4 powerful reasons why revival often starts with young people
Over the past month, we have watched as the fires of prayer and revival have swept across colleges and universities nationwide. Some of those, like Asbury, Lee, Samford, Cedarville, and Belmont are private Christian universities. LSU, Western Kentucky University, and Texas A&M are public institutions. This most recent outpouring is not selective.
Denominational affiliations, campus size, public, private … none of these descriptors seem to matter. As of today, media outlets report over 20 campuses that have experienced something very special taking place. Add that number to the list of middle schools, high schools, and churches experiencing similar outpourings of the Holy Spirit. Some describe what is happening as a prayer meeting or vigil. Others call it a revival or awakening. No matter what name is ascribed, one simply cannot deny that God is at work.
“Behold, I am doing a new thing; now it springs forth, do you not perceive it? I will make a way in the wilderness and rivers in the desert” (Isaiah 43:19).
As a college professor at a Christian university, I have been touched by what has happened on our campus and across the nation. I have been inspired. I have been moved. And I have been personally changed. The past few weeks have caused me to wonder, “Why do so many revivals seem to start with young people?” Below are four reasons why I believe this often happens.
Young people are desperate. They are desperate to know their purpose in life. They are desperate for hope and a love that is real. They are desperate to know that their past does not define their future. They have tried everything, and they are longing for something that satisfies.
They are desperate for the power and presence of God.
“There is power in desperation. What would it take for you to be desperate for God?” — Jesus Revolution (2023)
2. A longing for change
We see the startling statistics. According to a study conducted by Lifeway Research (2019), 66% of young adults surveyed (ages 23-30) said they stopped attending church for at least one year between the ages of 18-22. Of those, 31% return and now attend, 39% attend infrequently, and 29% do not attend at all.
The past several weeks have been both exciting and heartbreaking. I have been excited to watch thousands upon thousands of young people across the nation worshipping God, falling on their knees in prayer, seeking His face, repenting of their sins, being baptized, sharing Christ with others, and running to the One who created them. At the same time, I have been heartbroken to watch those same young people and the universities they attend being attacked and critiqued because the power of the Holy Spirit and this mighty move of God didn’t happen the way the critics felt it should.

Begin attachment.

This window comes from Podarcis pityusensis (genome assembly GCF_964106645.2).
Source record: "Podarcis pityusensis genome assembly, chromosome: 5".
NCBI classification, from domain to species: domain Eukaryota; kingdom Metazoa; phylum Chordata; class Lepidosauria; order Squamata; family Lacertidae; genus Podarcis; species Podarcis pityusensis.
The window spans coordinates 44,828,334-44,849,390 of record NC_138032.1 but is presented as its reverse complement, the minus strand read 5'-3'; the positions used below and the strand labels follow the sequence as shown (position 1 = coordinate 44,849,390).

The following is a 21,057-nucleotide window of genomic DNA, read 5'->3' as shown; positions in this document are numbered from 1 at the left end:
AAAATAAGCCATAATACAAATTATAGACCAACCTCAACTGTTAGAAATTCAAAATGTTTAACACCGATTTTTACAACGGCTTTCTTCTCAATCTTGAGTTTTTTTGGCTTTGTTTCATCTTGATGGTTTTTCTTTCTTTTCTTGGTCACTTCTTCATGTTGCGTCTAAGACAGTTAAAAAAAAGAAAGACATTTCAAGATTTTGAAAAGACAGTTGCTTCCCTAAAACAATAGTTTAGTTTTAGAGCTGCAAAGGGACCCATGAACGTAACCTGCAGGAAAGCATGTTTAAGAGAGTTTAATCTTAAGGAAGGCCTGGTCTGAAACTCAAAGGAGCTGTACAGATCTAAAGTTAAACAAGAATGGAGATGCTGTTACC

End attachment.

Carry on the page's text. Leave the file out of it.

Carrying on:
Young people want change, and to be quite honest … rightfully so.
“Revival is when God gets so sick and tired of being misrepresented that He shows Himself.” — Leonard Ravenhill
3. A genuine desire for what is real
Young people can spot inauthenticity and because of that, they long for what is real and true. Our world has shown them all that it has to offer … fake happiness, fake acceptance, fake identities, fake doctrines, fake people, fake, fake, fake. Because of that, they are searching for truth. And that truth can only be found in Jesus.
“Jesus said to him, ‘I am the way, and the truth, and the life. No one comes to the Father except through me’” (John 14:6).
4. A childlike faith
“At that time, the disciples came to Jesus, saying, ‘Who is the greatest in the kingdom of Heaven?’ And calling to him a child, he put him in the midst of them and said, ‘Truly, I say to you, unless you turn and become like children, you will never enter the kingdom of Heaven. Whoever humbles himself like this child is the greatest in the kingdom of Heaven’” (Matthew 18:1-4).
Why do we see revivals start with young people? Because they are desperate for a mighty move of God. They long for change. They have a genuine desire for what is real. And they represent the humble, childlike faith that Jesus described in Matthew 18. That is why revival often begins with young people.
“Every move of God can be traced to a kneeling figure.” — D.L. Moody
No matter what age you are, this is the time to seek revival for yourself. Revival is not about a building or a place. Revival is about the heart. May the fire now fall in our homes, churches, schools, communities, nation, and around the world.
Originally published at thinke.
Jason Robinson is an Associate Professor of Education at Lee University in southeast Tennessee. Jason is a local, state, and national award-winning educator who has a passion for teaching and equipping the next generation of leaders. He and his family reside in Cleveland, Tennessee.